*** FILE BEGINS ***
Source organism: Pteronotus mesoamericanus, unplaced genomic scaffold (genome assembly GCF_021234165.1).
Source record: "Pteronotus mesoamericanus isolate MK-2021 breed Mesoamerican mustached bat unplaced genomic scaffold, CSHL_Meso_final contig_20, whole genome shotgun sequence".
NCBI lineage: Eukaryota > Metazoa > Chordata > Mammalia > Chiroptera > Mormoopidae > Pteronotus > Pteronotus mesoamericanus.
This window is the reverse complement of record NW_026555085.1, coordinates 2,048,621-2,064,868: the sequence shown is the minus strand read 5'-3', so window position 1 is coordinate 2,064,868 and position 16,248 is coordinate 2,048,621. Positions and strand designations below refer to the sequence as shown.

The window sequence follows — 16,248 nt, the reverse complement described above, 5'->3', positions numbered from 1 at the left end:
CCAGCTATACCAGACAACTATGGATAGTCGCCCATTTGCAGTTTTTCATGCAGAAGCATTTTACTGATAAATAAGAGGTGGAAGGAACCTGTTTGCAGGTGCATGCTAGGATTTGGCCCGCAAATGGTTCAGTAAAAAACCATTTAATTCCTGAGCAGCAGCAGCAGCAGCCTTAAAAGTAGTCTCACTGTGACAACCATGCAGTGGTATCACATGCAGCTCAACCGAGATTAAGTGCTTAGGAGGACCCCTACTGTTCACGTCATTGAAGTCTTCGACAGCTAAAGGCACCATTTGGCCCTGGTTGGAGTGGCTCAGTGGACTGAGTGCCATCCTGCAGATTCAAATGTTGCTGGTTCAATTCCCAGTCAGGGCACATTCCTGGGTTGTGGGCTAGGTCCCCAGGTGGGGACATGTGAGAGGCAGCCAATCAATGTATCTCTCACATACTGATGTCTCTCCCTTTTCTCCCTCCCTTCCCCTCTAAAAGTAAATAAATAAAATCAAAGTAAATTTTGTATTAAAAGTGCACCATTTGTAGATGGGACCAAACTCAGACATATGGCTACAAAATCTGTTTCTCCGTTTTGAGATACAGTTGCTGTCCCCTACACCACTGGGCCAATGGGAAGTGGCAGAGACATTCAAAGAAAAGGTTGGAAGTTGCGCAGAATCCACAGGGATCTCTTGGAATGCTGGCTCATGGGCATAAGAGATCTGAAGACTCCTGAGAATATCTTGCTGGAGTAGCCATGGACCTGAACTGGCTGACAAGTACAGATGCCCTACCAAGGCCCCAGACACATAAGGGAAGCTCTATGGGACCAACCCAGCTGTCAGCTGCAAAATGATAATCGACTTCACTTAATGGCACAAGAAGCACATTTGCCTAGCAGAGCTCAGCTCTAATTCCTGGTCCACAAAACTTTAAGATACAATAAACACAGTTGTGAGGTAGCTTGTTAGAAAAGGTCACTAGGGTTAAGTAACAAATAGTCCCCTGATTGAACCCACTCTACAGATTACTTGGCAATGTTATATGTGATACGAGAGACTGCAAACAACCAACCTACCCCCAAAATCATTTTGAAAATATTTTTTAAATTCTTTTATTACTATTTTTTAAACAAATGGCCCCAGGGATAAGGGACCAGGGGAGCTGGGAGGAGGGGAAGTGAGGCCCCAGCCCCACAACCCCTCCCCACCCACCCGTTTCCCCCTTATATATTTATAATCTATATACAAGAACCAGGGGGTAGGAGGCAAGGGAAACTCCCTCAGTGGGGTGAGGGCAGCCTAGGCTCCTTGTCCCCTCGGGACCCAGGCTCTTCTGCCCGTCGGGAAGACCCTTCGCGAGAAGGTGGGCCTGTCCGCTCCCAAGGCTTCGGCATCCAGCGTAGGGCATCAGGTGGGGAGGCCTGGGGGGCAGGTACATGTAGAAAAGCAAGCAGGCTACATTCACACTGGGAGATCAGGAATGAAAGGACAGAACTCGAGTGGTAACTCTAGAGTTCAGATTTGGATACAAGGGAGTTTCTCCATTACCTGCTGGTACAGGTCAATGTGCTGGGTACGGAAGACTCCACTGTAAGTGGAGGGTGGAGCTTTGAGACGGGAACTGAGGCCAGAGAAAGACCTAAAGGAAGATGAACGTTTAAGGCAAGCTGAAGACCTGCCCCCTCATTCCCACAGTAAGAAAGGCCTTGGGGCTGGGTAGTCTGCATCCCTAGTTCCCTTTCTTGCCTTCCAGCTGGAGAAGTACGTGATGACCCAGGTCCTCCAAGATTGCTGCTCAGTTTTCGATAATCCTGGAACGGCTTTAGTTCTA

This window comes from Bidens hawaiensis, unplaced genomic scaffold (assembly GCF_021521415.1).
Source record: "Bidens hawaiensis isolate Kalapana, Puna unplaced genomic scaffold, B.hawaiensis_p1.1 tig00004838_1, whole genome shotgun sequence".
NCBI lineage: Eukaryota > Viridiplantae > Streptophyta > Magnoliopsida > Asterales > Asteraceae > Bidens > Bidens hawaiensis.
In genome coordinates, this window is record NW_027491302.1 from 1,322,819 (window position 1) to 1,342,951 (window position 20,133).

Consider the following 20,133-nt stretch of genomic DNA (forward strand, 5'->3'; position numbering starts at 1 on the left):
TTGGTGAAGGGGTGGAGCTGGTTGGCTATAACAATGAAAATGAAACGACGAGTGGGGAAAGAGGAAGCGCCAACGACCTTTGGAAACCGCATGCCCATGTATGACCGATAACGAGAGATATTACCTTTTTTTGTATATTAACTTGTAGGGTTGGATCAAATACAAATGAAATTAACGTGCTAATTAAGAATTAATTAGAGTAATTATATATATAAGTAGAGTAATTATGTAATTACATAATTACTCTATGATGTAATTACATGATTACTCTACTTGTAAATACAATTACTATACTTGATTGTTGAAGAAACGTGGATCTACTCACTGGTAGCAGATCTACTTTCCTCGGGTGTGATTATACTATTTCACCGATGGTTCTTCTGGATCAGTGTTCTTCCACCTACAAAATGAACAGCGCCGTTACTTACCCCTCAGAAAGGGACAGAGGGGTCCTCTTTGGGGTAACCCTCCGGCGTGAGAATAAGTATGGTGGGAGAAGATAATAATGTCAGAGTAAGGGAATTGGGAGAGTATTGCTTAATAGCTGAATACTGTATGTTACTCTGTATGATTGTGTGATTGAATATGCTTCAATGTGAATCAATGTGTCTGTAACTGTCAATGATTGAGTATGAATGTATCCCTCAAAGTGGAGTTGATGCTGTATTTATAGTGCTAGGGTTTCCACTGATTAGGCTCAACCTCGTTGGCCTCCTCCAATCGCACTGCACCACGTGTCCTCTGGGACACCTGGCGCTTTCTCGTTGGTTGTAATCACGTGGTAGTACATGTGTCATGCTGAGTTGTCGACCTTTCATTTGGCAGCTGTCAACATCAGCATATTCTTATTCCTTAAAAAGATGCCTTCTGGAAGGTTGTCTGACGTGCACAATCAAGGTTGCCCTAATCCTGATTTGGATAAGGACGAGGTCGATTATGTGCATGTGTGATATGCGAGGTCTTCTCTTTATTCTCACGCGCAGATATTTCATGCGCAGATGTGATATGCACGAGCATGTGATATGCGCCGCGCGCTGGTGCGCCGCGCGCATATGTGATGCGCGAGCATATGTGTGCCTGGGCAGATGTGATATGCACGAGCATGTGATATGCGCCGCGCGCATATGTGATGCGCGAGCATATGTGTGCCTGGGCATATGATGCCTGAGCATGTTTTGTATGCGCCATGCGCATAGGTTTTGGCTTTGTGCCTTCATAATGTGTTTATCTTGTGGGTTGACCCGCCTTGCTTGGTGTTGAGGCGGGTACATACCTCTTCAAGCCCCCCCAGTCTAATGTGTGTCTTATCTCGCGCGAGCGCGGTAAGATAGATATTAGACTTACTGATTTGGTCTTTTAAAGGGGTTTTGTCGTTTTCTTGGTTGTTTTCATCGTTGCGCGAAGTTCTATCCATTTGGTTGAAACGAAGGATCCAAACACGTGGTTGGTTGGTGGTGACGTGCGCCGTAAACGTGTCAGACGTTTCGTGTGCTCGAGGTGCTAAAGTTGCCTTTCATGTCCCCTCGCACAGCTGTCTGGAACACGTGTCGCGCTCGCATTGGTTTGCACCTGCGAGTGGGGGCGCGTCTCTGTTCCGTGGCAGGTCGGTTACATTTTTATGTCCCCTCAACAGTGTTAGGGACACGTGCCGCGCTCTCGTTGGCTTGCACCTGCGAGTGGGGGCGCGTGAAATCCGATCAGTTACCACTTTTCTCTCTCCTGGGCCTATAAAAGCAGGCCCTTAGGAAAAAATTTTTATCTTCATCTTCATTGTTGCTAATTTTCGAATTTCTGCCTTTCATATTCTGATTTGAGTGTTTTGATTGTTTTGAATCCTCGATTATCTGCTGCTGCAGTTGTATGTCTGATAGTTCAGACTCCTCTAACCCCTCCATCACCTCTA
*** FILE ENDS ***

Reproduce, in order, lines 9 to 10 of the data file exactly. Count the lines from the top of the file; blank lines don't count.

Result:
NCBI lineage: Eukaryota > Viridiplantae > Streptophyta > Magnoliopsida > Asterales > Asteraceae > Bidens > Bidens hawaiensis.
In genome coordinates, this window is record NW_027491302.1 from 1,322,819 (window position 1) to 1,342,951 (window position 20,133).